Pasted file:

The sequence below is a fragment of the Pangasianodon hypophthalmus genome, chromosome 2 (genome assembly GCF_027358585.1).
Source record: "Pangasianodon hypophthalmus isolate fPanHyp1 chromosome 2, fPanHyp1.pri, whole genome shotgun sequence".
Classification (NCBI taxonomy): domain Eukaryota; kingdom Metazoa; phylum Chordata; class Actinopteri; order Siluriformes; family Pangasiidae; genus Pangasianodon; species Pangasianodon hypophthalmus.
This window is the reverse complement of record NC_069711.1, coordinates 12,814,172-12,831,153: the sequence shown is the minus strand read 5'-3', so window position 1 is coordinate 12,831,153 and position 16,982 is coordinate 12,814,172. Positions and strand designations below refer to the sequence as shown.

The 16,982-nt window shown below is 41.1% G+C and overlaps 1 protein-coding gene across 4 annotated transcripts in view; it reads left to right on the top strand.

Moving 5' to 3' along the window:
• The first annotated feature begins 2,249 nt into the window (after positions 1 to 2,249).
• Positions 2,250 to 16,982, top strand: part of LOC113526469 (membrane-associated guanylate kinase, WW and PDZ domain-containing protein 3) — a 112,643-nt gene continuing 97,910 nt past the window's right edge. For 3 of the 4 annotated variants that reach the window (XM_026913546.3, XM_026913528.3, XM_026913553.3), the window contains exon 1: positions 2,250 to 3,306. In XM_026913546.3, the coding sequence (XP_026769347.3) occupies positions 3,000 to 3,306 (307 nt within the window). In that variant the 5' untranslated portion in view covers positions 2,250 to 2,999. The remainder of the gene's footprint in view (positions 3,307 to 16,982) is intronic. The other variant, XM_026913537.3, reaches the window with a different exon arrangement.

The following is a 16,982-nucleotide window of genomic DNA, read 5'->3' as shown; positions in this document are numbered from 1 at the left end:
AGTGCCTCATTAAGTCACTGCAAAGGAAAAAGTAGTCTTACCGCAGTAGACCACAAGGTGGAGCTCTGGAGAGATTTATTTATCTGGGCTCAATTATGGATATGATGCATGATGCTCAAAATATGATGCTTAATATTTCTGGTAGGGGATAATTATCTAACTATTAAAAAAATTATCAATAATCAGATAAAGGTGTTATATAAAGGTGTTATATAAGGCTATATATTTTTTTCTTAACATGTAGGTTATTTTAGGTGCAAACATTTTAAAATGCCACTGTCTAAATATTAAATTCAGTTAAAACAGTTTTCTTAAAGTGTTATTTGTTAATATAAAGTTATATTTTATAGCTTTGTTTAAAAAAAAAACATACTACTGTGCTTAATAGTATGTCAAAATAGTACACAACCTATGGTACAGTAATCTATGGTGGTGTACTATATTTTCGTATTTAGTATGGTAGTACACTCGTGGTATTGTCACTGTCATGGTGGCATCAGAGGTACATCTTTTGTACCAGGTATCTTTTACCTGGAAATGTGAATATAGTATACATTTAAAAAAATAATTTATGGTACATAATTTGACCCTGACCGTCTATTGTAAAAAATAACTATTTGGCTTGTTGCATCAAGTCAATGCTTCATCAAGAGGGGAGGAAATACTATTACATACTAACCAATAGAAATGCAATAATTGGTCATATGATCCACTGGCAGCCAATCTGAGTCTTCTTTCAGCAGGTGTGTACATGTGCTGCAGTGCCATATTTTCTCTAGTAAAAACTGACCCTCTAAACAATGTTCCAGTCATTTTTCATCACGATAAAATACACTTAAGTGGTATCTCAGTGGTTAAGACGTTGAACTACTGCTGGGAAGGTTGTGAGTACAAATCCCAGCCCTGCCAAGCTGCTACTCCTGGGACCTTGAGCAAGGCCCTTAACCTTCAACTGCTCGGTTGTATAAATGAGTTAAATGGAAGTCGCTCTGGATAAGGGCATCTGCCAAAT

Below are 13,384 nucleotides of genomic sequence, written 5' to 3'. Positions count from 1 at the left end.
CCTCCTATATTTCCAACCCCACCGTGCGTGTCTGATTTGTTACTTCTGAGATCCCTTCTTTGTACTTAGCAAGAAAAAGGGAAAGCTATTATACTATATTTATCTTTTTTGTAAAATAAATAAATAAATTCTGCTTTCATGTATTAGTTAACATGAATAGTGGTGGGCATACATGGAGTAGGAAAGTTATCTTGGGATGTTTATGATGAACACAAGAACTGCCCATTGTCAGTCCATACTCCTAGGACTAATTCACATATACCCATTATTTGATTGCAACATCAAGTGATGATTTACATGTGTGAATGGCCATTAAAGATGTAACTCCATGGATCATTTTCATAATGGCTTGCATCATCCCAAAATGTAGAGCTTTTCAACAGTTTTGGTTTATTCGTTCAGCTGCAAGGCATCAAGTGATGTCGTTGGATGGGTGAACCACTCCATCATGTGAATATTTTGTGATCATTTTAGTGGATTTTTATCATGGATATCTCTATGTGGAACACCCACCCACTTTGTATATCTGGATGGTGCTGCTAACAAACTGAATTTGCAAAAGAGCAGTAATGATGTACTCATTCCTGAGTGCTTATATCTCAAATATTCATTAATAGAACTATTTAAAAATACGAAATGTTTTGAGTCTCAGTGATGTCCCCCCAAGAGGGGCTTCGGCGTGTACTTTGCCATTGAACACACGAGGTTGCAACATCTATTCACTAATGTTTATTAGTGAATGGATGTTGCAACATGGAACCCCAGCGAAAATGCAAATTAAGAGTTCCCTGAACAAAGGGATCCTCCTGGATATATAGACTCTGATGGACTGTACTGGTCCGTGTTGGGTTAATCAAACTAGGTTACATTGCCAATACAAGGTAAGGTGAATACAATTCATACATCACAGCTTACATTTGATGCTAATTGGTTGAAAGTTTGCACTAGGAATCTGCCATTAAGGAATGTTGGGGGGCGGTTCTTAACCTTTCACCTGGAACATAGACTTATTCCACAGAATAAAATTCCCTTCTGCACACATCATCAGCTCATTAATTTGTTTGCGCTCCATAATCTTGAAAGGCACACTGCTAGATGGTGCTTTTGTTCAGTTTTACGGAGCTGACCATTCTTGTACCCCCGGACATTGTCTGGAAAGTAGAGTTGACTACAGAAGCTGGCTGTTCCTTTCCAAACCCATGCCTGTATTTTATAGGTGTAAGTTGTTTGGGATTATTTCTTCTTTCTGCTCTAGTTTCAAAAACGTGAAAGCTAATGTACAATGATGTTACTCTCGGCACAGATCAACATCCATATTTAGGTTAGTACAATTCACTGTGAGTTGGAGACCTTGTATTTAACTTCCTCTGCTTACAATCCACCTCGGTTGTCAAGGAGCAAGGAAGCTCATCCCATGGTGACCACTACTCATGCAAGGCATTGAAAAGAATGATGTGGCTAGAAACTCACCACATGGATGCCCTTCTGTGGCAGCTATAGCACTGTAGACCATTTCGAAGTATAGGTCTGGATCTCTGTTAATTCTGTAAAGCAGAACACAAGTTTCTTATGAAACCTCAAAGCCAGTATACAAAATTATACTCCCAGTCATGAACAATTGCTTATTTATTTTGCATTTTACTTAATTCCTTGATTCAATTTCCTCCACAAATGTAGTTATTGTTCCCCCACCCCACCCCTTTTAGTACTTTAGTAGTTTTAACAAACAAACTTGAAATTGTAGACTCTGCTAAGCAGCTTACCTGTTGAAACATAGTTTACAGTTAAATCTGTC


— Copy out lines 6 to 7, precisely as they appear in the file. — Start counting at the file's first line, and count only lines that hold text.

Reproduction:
Moving 5' to 3' along the window:
• The first annotated feature begins 2,249 nt into the window (after positions 1 to 2,249).